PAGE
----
Pfizer wants it, so do Serum Institute & Moderna — but what exactly is indemnity?


A medic administers the Covid-19 vaccine to a frontline worker | Representational image | PTI


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New Delhi: It made big news last year when a volunteer in the Covishield clinical trials sued the Pune-based Serum Institute of India (SII) after allegedly experiencing “neurological and psychological” side-effects. The vaccine manufacturer dismissed the claim as “malicious and misconceived”, and slapped a defamation suit on the volunteer. SII chief Adar Poonawalla subsequently cited the potential toll of “frivolous claims” and raised a demand: Indemnity for vaccine manufacturers “against all lawsuits”.

Indemnity is also among the issues being thrashed out by the Government of India and US pharma major Pfizer — which has secured indemnity in the US, the UK and several other countries — during their discussions on bringing the latter’s vaccines to the country. Moderna, another US-based vaccine company India is in talks with, has demanded indemnity as well. 

Indemnity has also been cited as a potential factor of delay for India’s share of vaccines from those being donated by the US.

In the realm of Covid vaccination, indemnity has emerged as one of the key buzzwords — a fact that can be attributed to the breakneck speed at which the Covid vaccines have been developed and rolled out.

The literal meaning of indemnity, according to the Oxford Dictionaries, is “protection against damage or loss, especially in the form of a promise to pay for any damage or loss that happens”.

Applied to vaccines, it is a legal bond that protects a company from being sued in case a recipient suffers grievous side-effects. If indemnified, the company stands protected against any potential civil liability caused by unforeseen complications. 

But what indemnity constitutes in a certain jurisdiction depends on the exact agreements signed with the authorities there. The protection offered, for example, can be partial or complete. An indemnity clause may protect a vaccine maker from lawsuits about side-effects, but not if the adverse reaction was the result of careless manufacturing practices.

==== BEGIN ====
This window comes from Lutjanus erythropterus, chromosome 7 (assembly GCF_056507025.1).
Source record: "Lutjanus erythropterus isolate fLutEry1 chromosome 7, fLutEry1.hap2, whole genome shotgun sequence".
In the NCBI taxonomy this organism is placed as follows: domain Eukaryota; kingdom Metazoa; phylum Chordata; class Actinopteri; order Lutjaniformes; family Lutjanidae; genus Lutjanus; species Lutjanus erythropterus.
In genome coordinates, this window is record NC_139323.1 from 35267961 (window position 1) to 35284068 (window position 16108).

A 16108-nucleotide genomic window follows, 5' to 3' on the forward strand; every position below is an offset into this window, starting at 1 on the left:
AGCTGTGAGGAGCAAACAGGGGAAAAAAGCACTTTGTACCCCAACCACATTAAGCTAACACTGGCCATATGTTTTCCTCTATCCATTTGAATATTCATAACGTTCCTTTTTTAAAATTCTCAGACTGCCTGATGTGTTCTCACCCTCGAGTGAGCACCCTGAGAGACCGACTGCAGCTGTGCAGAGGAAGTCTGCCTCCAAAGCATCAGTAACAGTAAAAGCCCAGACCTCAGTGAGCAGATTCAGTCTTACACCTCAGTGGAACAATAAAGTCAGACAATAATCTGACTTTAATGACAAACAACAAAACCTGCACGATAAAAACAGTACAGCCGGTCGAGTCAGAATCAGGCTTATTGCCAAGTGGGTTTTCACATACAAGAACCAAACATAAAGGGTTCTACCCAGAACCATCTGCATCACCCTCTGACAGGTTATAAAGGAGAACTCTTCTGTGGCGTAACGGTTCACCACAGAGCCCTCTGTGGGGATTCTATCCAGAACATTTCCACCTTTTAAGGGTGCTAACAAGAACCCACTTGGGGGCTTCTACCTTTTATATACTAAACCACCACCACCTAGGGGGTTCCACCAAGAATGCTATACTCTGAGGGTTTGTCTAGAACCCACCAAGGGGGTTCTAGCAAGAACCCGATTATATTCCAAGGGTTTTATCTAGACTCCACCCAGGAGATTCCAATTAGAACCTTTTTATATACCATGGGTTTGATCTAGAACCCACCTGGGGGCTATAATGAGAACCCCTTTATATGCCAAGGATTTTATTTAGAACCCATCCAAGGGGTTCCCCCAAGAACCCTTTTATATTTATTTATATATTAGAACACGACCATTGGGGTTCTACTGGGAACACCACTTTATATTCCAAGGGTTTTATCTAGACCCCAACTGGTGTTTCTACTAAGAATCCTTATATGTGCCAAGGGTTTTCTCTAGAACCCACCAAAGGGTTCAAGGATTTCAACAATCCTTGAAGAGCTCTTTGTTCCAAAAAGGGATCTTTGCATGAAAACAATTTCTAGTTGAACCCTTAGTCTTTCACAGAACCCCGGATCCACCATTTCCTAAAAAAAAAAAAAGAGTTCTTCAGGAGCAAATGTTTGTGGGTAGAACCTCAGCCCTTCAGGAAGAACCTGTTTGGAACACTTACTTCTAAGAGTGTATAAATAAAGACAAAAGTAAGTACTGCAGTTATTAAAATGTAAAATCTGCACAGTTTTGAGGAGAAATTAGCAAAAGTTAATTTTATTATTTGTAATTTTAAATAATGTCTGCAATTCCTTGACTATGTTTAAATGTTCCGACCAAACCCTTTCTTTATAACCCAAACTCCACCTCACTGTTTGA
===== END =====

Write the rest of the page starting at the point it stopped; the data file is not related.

Also, an indemnity clause may not necessarily protect the vaccine maker against all lawsuits.


Also Read: Legal liability logjam is likely to delay India’s share in US vaccine distribution


Why the demand

The signing of indemnity bonds is not new, according to advocate Anand Grover, who specialises in healthcare and pharmaceuticals.

“For instance: If a hospital has been taken over by a new company, the latter will sign an indemnity bond with the outgoing owner to ensure that if any patient (already admitted in the hospital) sues them, the compensation will be paid by the former owner,” he said.  

However, it is the first time in India that indemnity is being discussed for vaccine manufacturers.

In the context of Covid, pharma and vaccine giants have primarily demanded indemnity bonds as part of their legal contracts because of the absence of long-term studies on the safety of the shots.

“These vaccines have been developed at a super speed… It took just 10 months in place of 10 years and then they got emergency-use approvals. In case of any unknown side-effects that may become visible tomorrow, companies want to protect themselves today,” said a senior official from a top vaccine maker seeking indemnity. 

What is full or partial indemnity?  

Former judge Bharat Chugh, an advocate in the Supreme Court, said “the crux of indemnity lies in its complex structure and clauses that are notoriously difficult to negotiate”. 

Indemnity is a good principle, given the circumstances, he said, but pointed out that the US “has indemnified the vaccine manufacturers… with certain exceptions”.

“An indemnification provides some measure of protection to the manufacturer, but if there was a fault in the manufacturing process or the risks of the vaccine were not conveyed to the recipient, the manufacturer may still be liable (for giving compensation),” he said. 

In the United Kingdom, while indemnity has been granted to Pfizer, the government has added Covid shots to its Vaccine Damage Payments Scheme’, authorising a one-time payment of £120,000 for individuals left disabled by vaccine side-effects. 

Experts in India have called for similar special processes to be instituted in the country. 

“Currently, in India, no such system regarding indemnification has been worked out. These matters are still governed by the principles of the Contract Act. A separate law may be needed to streamline such matters,” said Chugh.

While legal experts said they were not clear on the exact clauses that the Government of India is planning to offer the vaccine makers, they said covering the company for just the unforeseen events could mean partial indemnity. 

“Partial indemnity clauses may not protect the company against negligence or poor quality of vaccines, such as mixing of vaccines, lack of hygiene and good manufacturing standards. Full indemnity may protect them,” said Chugh.